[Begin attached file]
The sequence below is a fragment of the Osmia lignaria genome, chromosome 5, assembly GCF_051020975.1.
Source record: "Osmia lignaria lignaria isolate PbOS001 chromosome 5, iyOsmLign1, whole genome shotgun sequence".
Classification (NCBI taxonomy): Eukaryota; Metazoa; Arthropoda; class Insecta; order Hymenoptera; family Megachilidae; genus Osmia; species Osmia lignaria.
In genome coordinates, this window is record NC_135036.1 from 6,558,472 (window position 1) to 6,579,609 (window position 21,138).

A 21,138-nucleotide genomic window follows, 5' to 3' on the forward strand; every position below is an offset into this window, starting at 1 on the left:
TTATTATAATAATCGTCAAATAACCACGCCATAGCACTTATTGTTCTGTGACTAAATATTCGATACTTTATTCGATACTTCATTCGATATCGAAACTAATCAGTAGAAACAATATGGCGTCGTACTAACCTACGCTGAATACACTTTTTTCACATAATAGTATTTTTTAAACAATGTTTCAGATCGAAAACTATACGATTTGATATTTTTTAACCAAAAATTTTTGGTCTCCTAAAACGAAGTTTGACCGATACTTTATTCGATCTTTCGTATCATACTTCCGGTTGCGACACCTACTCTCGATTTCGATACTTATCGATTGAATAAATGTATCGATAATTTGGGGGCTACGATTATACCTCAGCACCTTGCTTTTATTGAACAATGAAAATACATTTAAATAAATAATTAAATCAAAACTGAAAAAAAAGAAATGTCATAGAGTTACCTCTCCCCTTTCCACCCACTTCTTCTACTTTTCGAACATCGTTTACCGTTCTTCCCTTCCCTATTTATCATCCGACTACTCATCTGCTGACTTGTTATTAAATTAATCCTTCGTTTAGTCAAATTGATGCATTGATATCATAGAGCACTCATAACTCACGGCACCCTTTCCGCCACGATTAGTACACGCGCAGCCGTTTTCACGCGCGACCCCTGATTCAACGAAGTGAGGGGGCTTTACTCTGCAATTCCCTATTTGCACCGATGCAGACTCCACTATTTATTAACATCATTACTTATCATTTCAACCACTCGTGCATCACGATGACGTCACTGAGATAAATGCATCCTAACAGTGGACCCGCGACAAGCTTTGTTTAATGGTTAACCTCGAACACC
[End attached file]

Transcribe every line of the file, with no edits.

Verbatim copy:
The sequence below is a fragment of the Osmia lignaria genome, chromosome 5, assembly GCF_051020975.1.
Source record: "Osmia lignaria lignaria isolate PbOS001 chromosome 5, iyOsmLign1, whole genome shotgun sequence".
Classification (NCBI taxonomy): Eukaryota; Metazoa; Arthropoda; class Insecta; order Hymenoptera; family Megachilidae; genus Osmia; species Osmia lignaria.
In genome coordinates, this window is record NC_135036.1 from 6,558,472 (window position 1) to 6,579,609 (window position 21,138).

A 21,138-nucleotide genomic window follows, 5' to 3' on the forward strand; every position below is an offset into this window, starting at 1 on the left:
TTATTATAATAATCGTCAAATAACCACGCCATAGCACTTATTGTTCTGTGACTAAATATTCGATACTTTATTCGATACTTCATTCGATATCGAAACTAATCAGTAGAAACAATATGGCGTCGTACTAACCTACGCTGAATACACTTTTTTCACATAATAGTATTTTTTAAACAATGTTTCAGATCGAAAACTATACGATTTGATATTTTTTAACCAAAAATTTTTGGTCTCCTAAAACGAAGTTTGACCGATACTTTATTCGATCTTTCGTATCATACTTCCGGTTGCGACACCTACTCTCGATTTCGATACTTATCGATTGAATAAATGTATCGATAATTTGGGGGCTACGATTATACCTCAGCACCTTGCTTTTATTGAACAATGAAAATACATTTAAATAAATAATTAAATCAAAACTGAAAAAAAAGAAATGTCATAGAGTTACCTCTCCCCTTTCCACCCACTTCTTCTACTTTTCGAACATCGTTTACCGTTCTTCCCTTCCCTATTTATCATCCGACTACTCATCTGCTGACTTGTTATTAAATTAATCCTTCGTTTAGTCAAATTGATGCATTGATATCATAGAGCACTCATAACTCACGGCACCCTTTCCGCCACGATTAGTACACGCGCAGCCGTTTTCACGCGCGACCCCTGATTCAACGAAGTGAGGGGGCTTTACTCTGCAATTCCCTATTTGCACCGATGCAGACTCCACTATTTATTAACATCATTACTTATCATTTCAACCACTCGTGCATCACGATGACGTCACTGAGATAAATGCATCCTAACAGTGGACCCGCGACAAGCTTTGTTTAATGGTTAACCTCGAACACC